February 24, 2014

Identity ≠ Diet. ~ Kathryn Muyskens

hello I'm vegan

“You are what you eat,” the old saying goes.

I beg to differ.

I am not saying diet doesn’t have powerful effects on a person’s body and mind. It clearly can have such effects. The connection between diet and countless health problems, from heart disease to depression, has been well established. I’m also not advocating the abolition of diet plans, be they vegan, vegetarian, gluten-free, paleo or any other diet.

What I’m asking is that we please, please, stop the incessant labeling!

Don’t get me wrong, I appreciate the labels on food when I’m shopping. I appreciate being able to know that what I’m buying does not contain something I’m allergic or intolerant to. I appreciate knowing when something is fair trade or made without harming animals. But can we leave the labels there and stop putting them on people? Please, let’s stop wrapping our identities up in our food!

I’ve called myself vegetarian in the past, I even identified as a vegan for a while. But now I don’t call myself anything, and honestly, I’m a lot happier.

I eat what makes me healthy, I don’t eat what makes me sick. But I don’t label myself according to what I eat anymore. Somewhere along the line, I got frustrated with all the classification.

Labels can be oddly seductive. For me, I wanted to be a vegan because I thought it would make me healthy, but more than that, I would be right. We probably all know at least one person, be they paleo, vegetarian or vegan who thinks the way I once did. They’re the vegans who shame you for putting honey in your tea, the vegetarians who remind you at every chance that they haven’t eaten an animal in years, and the paleos who imply that if you only gave up bread all your problems would evaporate.

At first, I confused being vegan with being my healthiest self. It’s much easier to follow a diet plan that is written out with foods organized into piles of “good” and “bad,” than to accept what my body really needed.

My obsession with “achieving” veganism blinded me, and became a barrier between my mind and body. I stopped listening to the signals my body was sending me, about what it needed and what made it feel good, in favor of feeding that sense of pride I was getting from “being a vegan.”

My health and my relationships with other people began to suffer as a result. Until I finally realized something: There’s no one perfect way to eat.

Furthermore, there’s no such thing as perfect. As someone who falls into the perfectionist trap fairly often, I eventually had to confront the true reason I wanted to be vegan. I wanted to be a vegan. I wanted the identity. I wanted validation, and recognition.

I wanted to be vegan to feed my ego, not my body. I thought being vegan was the “right” way to be, but it wasn’t working for me. And that was really hard to admit, because my ego and identity had been bound to that word.

I began to notice the divisiveness that can come from self—identifying as “vegan” or “paleo” or any other diet, when I was working in a chiropractic office that was also a weight-loss clinic.

I would overhear patients’ conversations with each other, often centering on what they ate. There were vegans and vegetarians at my office, but it was mostly dominated by paleos.

When people find a diet that works for them and helps them feel good, they’re often excited about it and want to share. Those who are searching for one, are eager to hear. But I would notice a lot of sad faces at the end of some of these conversations. Everyone there wanted the same thing: to be healthy. But no matter how wonderful one diet was for one person, it didn’t mean it was going to work for the person next to them.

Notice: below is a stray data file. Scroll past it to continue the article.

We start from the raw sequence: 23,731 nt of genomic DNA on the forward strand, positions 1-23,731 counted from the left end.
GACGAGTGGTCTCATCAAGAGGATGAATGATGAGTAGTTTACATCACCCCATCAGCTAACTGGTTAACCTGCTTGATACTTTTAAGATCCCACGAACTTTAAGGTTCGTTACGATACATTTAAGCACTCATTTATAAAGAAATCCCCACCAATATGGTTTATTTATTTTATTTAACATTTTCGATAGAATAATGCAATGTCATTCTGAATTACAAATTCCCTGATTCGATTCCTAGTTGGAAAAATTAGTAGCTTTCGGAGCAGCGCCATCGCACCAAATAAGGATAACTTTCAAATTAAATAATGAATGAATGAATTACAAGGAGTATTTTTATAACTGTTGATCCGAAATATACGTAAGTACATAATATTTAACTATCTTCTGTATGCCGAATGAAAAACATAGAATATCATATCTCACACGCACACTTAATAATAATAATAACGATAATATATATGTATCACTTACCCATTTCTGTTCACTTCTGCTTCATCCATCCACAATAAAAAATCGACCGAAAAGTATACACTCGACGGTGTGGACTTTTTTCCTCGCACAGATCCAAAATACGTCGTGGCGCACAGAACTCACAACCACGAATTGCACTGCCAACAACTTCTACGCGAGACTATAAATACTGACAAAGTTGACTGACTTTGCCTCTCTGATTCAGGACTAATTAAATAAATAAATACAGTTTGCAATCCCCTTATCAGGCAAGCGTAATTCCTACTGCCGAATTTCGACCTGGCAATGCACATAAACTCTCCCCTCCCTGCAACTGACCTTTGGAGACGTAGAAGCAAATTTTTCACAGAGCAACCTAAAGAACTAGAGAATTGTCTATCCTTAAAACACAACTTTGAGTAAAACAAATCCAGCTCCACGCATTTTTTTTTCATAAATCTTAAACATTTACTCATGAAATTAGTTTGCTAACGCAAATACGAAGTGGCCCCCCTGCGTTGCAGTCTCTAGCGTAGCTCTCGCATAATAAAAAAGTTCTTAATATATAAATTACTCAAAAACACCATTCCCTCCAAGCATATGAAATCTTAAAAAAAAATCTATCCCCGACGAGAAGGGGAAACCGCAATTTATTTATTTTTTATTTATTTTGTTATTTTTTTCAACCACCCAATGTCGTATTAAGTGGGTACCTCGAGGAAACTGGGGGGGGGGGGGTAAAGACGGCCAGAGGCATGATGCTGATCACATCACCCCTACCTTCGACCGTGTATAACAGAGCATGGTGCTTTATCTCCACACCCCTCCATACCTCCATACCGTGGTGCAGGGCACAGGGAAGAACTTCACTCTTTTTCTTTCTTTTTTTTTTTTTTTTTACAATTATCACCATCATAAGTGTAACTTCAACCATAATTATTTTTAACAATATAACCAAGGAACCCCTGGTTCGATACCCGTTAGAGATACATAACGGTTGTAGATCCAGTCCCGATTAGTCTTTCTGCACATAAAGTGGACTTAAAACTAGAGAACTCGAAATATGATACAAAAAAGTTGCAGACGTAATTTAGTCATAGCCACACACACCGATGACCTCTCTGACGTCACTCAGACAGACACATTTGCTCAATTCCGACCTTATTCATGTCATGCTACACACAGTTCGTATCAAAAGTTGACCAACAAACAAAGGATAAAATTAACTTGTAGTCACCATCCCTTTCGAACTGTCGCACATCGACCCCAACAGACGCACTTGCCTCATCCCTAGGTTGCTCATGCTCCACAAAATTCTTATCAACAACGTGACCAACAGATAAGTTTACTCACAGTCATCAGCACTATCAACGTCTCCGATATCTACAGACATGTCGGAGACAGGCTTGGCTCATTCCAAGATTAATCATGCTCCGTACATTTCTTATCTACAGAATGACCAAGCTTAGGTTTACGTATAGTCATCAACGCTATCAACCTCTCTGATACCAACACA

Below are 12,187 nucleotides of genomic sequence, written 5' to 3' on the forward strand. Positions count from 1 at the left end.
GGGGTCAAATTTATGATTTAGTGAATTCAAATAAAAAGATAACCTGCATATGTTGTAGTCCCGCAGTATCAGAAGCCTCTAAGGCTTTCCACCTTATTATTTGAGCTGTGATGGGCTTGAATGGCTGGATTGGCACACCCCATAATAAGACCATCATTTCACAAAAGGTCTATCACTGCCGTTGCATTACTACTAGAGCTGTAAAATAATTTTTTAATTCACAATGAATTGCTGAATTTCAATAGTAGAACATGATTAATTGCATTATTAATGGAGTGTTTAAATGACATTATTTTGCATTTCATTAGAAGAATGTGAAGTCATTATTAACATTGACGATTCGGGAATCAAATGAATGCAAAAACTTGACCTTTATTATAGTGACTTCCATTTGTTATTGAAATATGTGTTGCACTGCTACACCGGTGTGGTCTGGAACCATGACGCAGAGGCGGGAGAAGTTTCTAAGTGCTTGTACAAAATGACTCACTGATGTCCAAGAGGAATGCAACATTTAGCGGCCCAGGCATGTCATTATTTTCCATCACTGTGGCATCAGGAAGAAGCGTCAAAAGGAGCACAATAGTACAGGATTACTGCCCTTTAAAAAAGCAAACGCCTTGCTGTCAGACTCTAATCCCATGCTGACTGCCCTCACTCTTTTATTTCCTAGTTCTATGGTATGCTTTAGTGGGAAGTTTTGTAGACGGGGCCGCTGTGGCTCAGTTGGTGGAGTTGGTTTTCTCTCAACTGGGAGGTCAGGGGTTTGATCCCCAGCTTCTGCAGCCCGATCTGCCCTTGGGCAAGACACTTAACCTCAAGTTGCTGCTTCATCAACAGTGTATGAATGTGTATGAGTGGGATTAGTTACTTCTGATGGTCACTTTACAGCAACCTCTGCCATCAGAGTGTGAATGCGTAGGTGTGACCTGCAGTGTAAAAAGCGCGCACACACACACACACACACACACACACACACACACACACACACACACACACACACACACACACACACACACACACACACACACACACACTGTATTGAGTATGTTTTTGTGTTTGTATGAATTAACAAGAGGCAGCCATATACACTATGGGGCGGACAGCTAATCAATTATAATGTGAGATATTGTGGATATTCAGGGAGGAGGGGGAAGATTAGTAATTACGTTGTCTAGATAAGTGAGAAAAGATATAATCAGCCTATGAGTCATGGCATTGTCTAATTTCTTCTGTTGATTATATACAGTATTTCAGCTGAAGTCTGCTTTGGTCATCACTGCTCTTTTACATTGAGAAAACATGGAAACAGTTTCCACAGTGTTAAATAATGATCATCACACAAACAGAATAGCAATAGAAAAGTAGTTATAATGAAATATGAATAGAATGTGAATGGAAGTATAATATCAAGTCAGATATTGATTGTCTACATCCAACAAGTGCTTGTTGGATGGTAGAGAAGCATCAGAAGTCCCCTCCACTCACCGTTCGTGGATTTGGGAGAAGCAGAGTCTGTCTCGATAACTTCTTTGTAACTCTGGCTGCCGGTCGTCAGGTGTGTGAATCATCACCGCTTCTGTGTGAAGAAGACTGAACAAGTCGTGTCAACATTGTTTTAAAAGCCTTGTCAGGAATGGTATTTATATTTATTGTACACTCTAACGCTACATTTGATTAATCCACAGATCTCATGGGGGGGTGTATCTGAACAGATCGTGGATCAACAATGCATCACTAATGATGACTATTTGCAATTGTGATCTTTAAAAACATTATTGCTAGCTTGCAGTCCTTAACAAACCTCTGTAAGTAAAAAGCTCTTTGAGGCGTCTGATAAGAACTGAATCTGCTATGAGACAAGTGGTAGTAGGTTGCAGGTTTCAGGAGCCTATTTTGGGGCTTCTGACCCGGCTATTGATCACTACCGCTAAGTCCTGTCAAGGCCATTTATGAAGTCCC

Often I would hear these people complain that the diet in question was out of their reach financially. Or sometimes I’d hear people say they actually felt worse after trying a new diet.

That’s when I realized, there is no “one size fits all” when it comes to food choices. In the words of Immortal Technique, in his song Beef and Broccoli, “expecting everyone to adopt your particular idea of what being healthy is, is just preposterous.”

When we feed our egos, we rarely get what we really want.

The ego tells us that we are individuals, that we’re separate from each other. The ego loves labels because they reinforce that sense of separateness.

When we label ourselves, we create divisions. We create a sense of “us” and “them,” which can very easily be corrupted into a hierarchy, where some of “us,” are better than some of “them.” But this distinction is fundamentally false.

We are all one community and we have come into this world to help one another.

When I humbled myself and started thinking of “vegan” as a property of food, not a property of people, or of myself, it was liberating.

We don’t get super-powers when we become vegan, like Ramona’s vegan ex-boyfriend in Scott Pilgrim vs. the World, and nothing of real value is lost when we give up that label.

When I gave up my attachment to that label as my identity, it didn’t mean I gave up a commitment to living a healthy and kind life. It let me do those things even better. It let me feel deeply connected with my real self, and with other people.

We can eat vegan, or paleo or vegetarian. We can promote health and kindness and well-being.

We can do all of this without tying our identities to our diets.

Let’s eat to feed our bodies, our minds, our spirits and our connections with each other. Eat with love, compassion and zeal. But let’s stop feeding our egos and stop feeding the divisions that come with all this labeling.


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Editorial Assistant: Kathryn Muyskens/Editor: Rachel Nussbaum

Photo: elephant journal Archives

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